Josh Adams
Associated Press
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Not only is Wyoming senior guard Josh Adams the lone returning starter from a team that won the Mountain West tournament last season, but he’s also one of college basketball’s best dunkers. And if anyone may have forgotten about his jumping ability, Adams put it on display Saturday during the Cowboys’ win over Montana State.

After splitting two Montana State players at the top of the key Adams attacked the basket, dunking with two hands over a late-arriving help-side defender. If you’re going to rotate over, have to do it quicker than that.

Video credit: Wyoming Athletics

Defensive progress will determine No. 4 Iowa State’s ceiling

Monte Morris
Associated Press
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Even with the coaching change from Fred Hoiberg to Steve Prohm, No. 4 Iowa State remains one of the nation’s best offensive teams. Given their skills on that end of the floor many teams find it tough to go score for score with the Cyclones, and that’s what happened to Illinois in Iowa State’s 84-73 win in the Emerald Coast Classic title game.

Georges Niang scored 23 points and grabbed eight rebounds, with Monté Morris adding 20, nine rebounds and six assists and Abdel Nader 18 points as the Cyclones moved to 5-0 on the season. The three-pointers weren’t falling in the second half, as Iowa State shot 0-f0r-12, but they shot 19-for-24 inside of the arc to pull away from a team that lost big man Mike Thorne Jr. late in the first half to a left knee injury.

Illinois’ loss of size in the paint opened things up offensively for Iowa State, and the Cyclones took advantage. But where this group grabbed control of the game was on the defensive end of the floor, and that will be the key for a team with Big 12 and national title aspirations.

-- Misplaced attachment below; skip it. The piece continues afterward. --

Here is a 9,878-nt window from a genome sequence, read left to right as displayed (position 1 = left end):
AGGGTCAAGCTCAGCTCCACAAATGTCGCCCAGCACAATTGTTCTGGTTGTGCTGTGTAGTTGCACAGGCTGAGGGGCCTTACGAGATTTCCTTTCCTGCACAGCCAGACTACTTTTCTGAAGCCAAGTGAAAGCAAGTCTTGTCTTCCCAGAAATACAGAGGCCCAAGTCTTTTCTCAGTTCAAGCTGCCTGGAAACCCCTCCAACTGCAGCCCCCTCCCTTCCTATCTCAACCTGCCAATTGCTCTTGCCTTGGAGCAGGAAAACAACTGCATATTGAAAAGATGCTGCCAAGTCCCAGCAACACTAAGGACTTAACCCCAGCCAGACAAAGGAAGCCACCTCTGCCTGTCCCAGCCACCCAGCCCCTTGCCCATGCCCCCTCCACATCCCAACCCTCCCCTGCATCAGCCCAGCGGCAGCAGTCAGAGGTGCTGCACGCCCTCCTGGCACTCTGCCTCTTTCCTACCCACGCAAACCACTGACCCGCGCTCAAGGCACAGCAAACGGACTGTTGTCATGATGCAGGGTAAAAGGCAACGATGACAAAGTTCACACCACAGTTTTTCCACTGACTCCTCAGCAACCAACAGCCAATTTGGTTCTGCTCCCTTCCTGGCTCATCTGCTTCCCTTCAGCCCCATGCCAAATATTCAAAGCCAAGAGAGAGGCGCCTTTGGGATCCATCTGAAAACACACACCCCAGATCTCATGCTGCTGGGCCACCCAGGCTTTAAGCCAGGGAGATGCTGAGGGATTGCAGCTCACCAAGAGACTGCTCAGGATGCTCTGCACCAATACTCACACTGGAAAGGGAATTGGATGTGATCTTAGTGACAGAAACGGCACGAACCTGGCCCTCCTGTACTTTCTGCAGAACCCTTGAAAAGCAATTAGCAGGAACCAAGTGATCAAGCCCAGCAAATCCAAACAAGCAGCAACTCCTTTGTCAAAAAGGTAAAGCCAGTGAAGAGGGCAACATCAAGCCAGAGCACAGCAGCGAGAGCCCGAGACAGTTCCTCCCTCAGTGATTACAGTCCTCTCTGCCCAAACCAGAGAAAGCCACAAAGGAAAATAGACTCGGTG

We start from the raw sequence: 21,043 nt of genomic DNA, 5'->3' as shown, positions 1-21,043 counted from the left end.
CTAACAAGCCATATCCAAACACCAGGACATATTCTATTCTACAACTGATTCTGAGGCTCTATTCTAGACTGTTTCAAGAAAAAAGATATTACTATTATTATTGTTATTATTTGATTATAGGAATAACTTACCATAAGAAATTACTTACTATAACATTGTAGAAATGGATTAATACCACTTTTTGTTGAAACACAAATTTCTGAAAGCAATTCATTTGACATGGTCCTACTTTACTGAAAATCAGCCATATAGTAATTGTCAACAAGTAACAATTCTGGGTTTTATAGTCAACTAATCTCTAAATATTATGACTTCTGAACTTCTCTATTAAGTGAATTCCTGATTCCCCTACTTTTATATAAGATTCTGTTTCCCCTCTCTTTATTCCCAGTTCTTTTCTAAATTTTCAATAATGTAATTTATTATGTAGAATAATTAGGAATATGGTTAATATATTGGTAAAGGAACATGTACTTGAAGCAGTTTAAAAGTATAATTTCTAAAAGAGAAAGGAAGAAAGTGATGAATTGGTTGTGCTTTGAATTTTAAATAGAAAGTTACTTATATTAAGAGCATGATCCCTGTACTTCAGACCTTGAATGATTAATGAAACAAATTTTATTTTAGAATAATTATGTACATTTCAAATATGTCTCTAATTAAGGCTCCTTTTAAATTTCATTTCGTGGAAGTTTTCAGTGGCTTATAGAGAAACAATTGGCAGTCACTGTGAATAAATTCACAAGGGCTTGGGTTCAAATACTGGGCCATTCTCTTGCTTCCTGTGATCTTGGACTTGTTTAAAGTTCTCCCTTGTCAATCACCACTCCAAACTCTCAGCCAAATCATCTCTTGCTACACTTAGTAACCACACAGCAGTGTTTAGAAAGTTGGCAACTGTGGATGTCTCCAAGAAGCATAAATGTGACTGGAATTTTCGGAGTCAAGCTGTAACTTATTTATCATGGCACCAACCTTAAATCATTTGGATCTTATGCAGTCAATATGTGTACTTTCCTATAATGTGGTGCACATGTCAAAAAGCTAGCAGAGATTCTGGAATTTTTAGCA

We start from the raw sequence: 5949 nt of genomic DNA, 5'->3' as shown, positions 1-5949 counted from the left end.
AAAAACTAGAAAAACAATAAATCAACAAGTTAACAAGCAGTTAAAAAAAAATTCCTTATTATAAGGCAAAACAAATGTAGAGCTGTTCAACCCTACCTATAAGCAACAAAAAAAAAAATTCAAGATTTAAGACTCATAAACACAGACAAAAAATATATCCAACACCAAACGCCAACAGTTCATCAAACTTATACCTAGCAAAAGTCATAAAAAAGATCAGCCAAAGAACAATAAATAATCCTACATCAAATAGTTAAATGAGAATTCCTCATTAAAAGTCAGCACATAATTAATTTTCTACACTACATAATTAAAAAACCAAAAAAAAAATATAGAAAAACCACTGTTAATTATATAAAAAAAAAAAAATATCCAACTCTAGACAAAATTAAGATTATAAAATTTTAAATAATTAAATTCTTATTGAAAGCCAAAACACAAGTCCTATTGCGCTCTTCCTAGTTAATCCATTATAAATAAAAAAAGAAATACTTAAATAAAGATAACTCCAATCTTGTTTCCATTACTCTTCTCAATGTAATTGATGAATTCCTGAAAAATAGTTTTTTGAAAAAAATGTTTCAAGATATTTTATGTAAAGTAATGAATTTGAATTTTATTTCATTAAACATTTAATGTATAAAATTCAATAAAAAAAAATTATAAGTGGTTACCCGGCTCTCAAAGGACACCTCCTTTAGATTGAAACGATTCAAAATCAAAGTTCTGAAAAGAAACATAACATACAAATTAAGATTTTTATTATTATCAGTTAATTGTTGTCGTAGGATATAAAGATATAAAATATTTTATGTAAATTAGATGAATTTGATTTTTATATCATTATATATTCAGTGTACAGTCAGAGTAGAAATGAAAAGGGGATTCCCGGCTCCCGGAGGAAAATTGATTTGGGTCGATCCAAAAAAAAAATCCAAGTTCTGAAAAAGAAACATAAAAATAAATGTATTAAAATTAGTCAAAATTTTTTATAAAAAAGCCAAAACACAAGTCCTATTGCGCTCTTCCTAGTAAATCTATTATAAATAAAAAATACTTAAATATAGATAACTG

Nader took on the responsibility of defending Illinois’ Malcolm Hill (20 points) in the second half and did a solid job of keeping the junior wing in check, with that serving as the spark to a 12-2 run that put the game away. There’s no denying that the Cyclones can put points on the board; most of the talent from last season is back and the productivity on that end of the floor hasn’t changed as a result. Niang’s one of the nation’s best forwards, and both Morris (who now ranks among the country’s best point guards) and Nader have taken significant strides in their respective games.

Iowa State will add Deonte Burton in December, giving them another option to call upon. Front court depth is a bit of a concern, as Iowa State can ill afford to lose a Niang or Jameel McKay, but there’s enough on the roster to compensate for that and force mismatches in other areas.

But the biggest question for this group is how effective they can become at stringing together stops. Illinois certainly had its moments in both halves Saturday night, but Iowa State also showed during the game’s decisive stretch that they can step up defensively. The key now is to do so consistently, and if that occurs the Cyclones can be a threat both within the Big 12 and nationally.